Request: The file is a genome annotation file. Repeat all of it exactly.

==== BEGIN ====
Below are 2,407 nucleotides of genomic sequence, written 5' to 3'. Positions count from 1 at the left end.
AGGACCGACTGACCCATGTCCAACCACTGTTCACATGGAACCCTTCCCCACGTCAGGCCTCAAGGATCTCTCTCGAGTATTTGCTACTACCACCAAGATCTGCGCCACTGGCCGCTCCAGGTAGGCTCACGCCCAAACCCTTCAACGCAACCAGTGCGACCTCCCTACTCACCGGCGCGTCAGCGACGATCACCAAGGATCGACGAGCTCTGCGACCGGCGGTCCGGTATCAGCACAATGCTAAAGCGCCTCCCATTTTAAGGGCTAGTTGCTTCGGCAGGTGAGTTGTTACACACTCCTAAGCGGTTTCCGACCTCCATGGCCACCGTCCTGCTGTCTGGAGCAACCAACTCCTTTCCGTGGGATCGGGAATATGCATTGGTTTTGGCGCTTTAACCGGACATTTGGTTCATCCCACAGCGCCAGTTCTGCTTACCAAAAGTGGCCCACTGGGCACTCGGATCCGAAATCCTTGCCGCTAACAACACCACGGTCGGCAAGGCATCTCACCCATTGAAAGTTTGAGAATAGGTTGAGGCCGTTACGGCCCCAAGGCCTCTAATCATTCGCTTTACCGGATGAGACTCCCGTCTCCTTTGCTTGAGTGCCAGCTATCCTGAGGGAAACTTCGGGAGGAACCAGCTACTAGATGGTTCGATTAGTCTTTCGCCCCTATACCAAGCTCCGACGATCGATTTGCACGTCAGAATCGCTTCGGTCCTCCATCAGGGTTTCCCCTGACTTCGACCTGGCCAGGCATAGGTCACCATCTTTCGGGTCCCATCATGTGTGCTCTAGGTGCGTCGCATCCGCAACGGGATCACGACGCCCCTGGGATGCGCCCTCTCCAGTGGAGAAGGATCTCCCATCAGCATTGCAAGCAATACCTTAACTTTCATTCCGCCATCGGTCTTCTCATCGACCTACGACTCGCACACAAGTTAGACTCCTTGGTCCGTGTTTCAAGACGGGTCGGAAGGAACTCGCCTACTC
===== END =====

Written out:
Below are 2,407 nucleotides of genomic sequence, written 5' to 3'. Positions count from 1 at the left end.
AGGACCGACTGACCCATGTCCAACCACTGTTCACATGGAACCCTTCCCCACGTCAGGCCTCAAGGATCTCTCTCGAGTATTTGCTACTACCACCAAGATCTGCGCCACTGGCCGCTCCAGGTAGGCTCACGCCCAAACCCTTCAACGCAACCAGTGCGACCTCCCTACTCACCGGCGCGTCAGCGACGATCACCAAGGATCGACGAGCTCTGCGACCGGCGGTCCGGTATCAGCACAATGCTAAAGCGCCTCCCATTTTAAGGGCTAGTTGCTTCGGCAGGTGAGTTGTTACACACTCCTAAGCGGTTTCCGACCTCCATGGCCACCGTCCTGCTGTCTGGAGCAACCAACTCCTTTCCGTGGGATCGGGAATATGCATTGGTTTTGGCGCTTTAACCGGACATTTGGTTCATCCCACAGCGCCAGTTCTGCTTACCAAAAGTGGCCCACTGGGCACTCGGATCCGAAATCCTTGCCGCTAACAACACCACGGTCGGCAAGGCATCTCACCCATTGAAAGTTTGAGAATAGGTTGAGGCCGTTACGGCCCCAAGGCCTCTAATCATTCGCTTTACCGGATGAGACTCCCGTCTCCTTTGCTTGAGTGCCAGCTATCCTGAGGGAAACTTCGGGAGGAACCAGCTACTAGATGGTTCGATTAGTCTTTCGCCCCTATACCAAGCTCCGACGATCGATTTGCACGTCAGAATCGCTTCGGTCCTCCATCAGGGTTTCCCCTGACTTCGACCTGGCCAGGCATAGGTCACCATCTTTCGGGTCCCATCATGTGTGCTCTAGGTGCGTCGCATCCGCAACGGGATCACGACGCCCCTGGGATGCGCCCTCTCCAGTGGAGAAGGATCTCCCATCAGCATTGCAAGCAATACCTTAACTTTCATTCCGCCATCGGTCTTCTCATCGACCTACGACTCGCACACAAGTTAGACTCCTTGGTCCGTGTTTCAAGACGGGTCGGAAGGAACTCGCCTACTC